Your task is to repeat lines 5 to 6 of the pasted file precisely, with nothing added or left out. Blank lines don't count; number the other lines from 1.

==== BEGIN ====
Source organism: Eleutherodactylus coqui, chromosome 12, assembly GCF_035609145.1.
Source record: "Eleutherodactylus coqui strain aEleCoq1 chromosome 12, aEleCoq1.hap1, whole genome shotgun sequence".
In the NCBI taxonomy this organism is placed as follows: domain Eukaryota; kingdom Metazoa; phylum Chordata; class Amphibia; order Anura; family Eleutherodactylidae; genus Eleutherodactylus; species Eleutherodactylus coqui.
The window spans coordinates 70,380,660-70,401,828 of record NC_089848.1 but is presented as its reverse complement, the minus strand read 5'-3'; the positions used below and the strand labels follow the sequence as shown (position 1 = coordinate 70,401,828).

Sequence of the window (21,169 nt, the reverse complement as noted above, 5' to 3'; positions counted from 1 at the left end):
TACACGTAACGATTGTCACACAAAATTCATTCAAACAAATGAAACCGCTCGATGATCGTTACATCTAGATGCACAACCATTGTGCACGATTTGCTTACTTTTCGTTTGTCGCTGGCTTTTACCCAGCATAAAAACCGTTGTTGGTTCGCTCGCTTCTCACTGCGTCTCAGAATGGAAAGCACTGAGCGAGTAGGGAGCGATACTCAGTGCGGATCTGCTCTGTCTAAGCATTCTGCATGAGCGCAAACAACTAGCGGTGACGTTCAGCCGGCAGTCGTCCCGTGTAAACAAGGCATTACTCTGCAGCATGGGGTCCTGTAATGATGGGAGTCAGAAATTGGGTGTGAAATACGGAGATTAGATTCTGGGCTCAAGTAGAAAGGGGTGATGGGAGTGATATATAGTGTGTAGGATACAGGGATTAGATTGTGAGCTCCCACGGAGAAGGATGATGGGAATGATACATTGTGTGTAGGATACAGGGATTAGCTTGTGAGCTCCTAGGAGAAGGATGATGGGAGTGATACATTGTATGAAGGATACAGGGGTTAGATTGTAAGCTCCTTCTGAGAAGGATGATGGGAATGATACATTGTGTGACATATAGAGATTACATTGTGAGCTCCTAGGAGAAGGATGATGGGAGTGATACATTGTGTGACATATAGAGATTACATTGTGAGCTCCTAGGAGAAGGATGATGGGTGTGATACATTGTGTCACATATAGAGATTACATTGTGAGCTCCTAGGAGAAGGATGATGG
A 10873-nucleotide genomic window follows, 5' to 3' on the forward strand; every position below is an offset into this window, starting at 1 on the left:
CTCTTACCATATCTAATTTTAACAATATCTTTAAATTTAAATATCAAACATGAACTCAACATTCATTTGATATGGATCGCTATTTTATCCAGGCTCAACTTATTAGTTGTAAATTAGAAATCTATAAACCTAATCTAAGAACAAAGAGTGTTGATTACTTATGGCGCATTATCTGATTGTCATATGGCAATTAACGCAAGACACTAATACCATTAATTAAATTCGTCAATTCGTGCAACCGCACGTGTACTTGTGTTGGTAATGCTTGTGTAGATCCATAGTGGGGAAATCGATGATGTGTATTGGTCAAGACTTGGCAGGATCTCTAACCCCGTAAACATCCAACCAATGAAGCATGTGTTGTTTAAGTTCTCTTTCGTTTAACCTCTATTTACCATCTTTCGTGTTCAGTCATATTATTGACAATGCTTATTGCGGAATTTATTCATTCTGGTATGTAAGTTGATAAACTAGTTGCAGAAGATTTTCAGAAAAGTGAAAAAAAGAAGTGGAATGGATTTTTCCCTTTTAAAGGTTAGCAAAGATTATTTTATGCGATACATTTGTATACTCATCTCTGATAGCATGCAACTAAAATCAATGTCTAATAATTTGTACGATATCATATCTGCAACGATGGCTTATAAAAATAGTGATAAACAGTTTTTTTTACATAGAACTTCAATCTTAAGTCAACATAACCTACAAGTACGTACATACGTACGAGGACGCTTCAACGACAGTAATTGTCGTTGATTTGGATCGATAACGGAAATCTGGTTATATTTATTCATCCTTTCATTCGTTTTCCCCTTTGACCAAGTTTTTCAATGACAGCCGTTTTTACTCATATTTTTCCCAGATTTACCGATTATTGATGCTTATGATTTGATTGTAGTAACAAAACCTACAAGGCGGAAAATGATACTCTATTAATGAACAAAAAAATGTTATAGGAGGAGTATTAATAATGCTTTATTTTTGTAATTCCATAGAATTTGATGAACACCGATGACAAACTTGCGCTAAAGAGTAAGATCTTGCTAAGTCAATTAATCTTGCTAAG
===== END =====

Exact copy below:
Sequence of the window (21,169 nt, the reverse complement as noted above, 5' to 3'; positions counted from 1 at the left end):
TACACGTAACGATTGTCACACAAAATTCATTCAAACAAATGAAACCGCTCGATGATCGTTACATCTAGATGCACAACCATTGTGCACGATTTGCTTACTTTTCGTTTGTCGCTGGCTTTTACCCAGCATAAAAACCGTTGTTGGTTCGCTCGCTTCTCACTGCGTCTCAGAATGGAAAGCACTGAGCGAGTAGGGAGCGATACTCAGTGCGGATCTGCTCTGTCTAAGCATTCTGCATGAGCGCAAACAACTAGCGGTGACGTTCAGCCGGCAGTCGTCCCGTGTAAACAAGGCATTACTCTGCAGCATGGGGTCCTGTAATGATGGGAGTCAGAAATTGGGTGTGAAATACGGAGATTAGATTCTGGGCTCAAGTAGAAAGGGGTGATGGGAGTGATATATAGTGTGTAGGATACAGGGATTAGATTGTGAGCTCCCACGGAGAAGGATGATGGGAATGATACATTGTGTGTAGGATACAGGGATTAGCTTGTGAGCTCCTAGGAGAAGGATGATGGGAGTGATACATTGTATGAAGGATACAGGGGTTAGATTGTAAGCTCCTTCTGAGAAGGATGATGGGAATGATACATTGTGTGACATATAGAGATTACATTGTGAGCTCCTAGGAGAAGGATGATGGGAGTGATACATTGTGTGACATATAGAGATTACATTGTGAGCTCCTAGGAGAAGGATGATGGGTGTGATACATTGTGTCACATATAGAGATTACATTGTGAGCTCCTAGGAGAAGGATGATGG